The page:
If asked to mention a ground pepper variety that’s almost more popular than chili flakes, this substitute will make a list. Chili powder is featured in nearly everything from soups to stews, pizza, sandwiches, meats, and even spicy bakes. And its mild heat level makes it a versatile ingredient, which is why we always have a bottle of it around. So, when using chili powder as a chili flake substitute, add twice the amount, as it’s less spicy.
The idea of a handy substitute is it should be convenient. And the hot sauce is one ingredient that glares with this factor. In wet recipes, a Sriracha or Tabasco hot sauce bottle is a great quick-fix replacement for chili powder. And because it’s spicier, you only need a bit of it- about a dash or two will do. But while the hot sauce is excellent for soups, stews, and curries, it doesn’t work in dry rubs. But you can add it to marinades, dressings, or as a light coat to season grilled meat or fish.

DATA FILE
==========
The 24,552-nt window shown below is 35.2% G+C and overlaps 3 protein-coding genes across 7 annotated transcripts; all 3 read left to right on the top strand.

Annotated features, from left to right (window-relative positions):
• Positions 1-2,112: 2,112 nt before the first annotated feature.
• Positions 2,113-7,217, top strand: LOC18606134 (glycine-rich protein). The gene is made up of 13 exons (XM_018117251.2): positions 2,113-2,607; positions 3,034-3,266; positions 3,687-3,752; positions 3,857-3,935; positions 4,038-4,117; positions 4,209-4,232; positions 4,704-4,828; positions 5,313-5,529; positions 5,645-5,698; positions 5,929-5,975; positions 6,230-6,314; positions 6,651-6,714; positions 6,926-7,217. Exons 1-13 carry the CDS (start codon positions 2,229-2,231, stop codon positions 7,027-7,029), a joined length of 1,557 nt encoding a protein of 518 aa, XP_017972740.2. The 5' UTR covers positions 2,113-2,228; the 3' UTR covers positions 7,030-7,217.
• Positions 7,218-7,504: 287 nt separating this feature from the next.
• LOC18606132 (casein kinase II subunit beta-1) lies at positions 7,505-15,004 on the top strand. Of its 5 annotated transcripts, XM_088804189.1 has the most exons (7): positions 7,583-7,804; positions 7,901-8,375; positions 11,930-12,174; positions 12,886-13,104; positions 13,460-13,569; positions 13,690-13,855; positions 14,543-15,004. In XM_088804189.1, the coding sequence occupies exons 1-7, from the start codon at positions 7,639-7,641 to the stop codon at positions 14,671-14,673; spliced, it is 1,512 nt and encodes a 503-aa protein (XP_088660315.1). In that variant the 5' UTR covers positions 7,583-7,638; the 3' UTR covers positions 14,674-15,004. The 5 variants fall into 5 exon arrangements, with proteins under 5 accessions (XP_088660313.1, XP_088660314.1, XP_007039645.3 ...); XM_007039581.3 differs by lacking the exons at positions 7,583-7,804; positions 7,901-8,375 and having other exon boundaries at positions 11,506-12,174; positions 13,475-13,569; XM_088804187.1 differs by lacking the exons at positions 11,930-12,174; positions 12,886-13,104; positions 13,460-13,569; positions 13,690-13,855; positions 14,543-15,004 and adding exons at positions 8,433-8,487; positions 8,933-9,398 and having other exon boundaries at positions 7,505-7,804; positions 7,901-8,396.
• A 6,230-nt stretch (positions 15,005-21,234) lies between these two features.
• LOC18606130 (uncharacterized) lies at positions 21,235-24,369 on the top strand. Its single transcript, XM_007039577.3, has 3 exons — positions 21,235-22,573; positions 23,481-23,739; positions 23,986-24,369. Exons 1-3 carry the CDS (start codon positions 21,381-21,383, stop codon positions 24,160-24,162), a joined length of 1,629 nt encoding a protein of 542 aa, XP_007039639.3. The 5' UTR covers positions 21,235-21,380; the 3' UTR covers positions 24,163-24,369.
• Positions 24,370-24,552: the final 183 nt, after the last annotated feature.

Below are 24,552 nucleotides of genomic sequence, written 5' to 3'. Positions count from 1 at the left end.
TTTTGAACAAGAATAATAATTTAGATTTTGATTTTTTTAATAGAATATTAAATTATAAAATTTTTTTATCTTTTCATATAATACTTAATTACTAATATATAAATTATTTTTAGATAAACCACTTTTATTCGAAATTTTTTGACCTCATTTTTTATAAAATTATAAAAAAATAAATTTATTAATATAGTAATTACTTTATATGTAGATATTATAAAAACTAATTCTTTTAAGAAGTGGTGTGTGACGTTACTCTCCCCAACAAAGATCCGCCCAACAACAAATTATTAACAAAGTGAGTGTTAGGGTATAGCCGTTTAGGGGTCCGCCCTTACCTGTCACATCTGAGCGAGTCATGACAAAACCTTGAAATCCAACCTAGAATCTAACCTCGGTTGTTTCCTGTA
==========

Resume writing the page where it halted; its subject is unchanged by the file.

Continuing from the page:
Frequently Asked Questions (FAQs)
Do chili flakes go bad?
They don’t go wrong in the assumed sense, but they lose potency over time. The reason is chili flakes contain volatile oils, which are responsible for their flavor and heat. And the longer the spice sits, the more the oils break down, causing them to lose strength.
Should chili flakes be refrigerated?
Though most spice jars are stored in racks and cabinets, you can keep them in the fridge or freezer. However, it’s advised to avoid keeping them close to any heat source, like the stove, for instance. And this also applies to chili or red pepper flakes.
How long do Korean chili flakes last?
Korean red pepper flakes, a variety of the typical chili flakes, come with an average shelf life of two years. But this estimation applies only when proper storage methods are practiced.
Chili flakes are undoubtedly versatile and a valuable ingredient to have in the kitchen. But you can always find a replacement for it if you know where to look. These quick substitutes offer convenience and flexibility at times when you’re expected to panic. And they give you rest of mind when making recipes that call for a spicy fusion.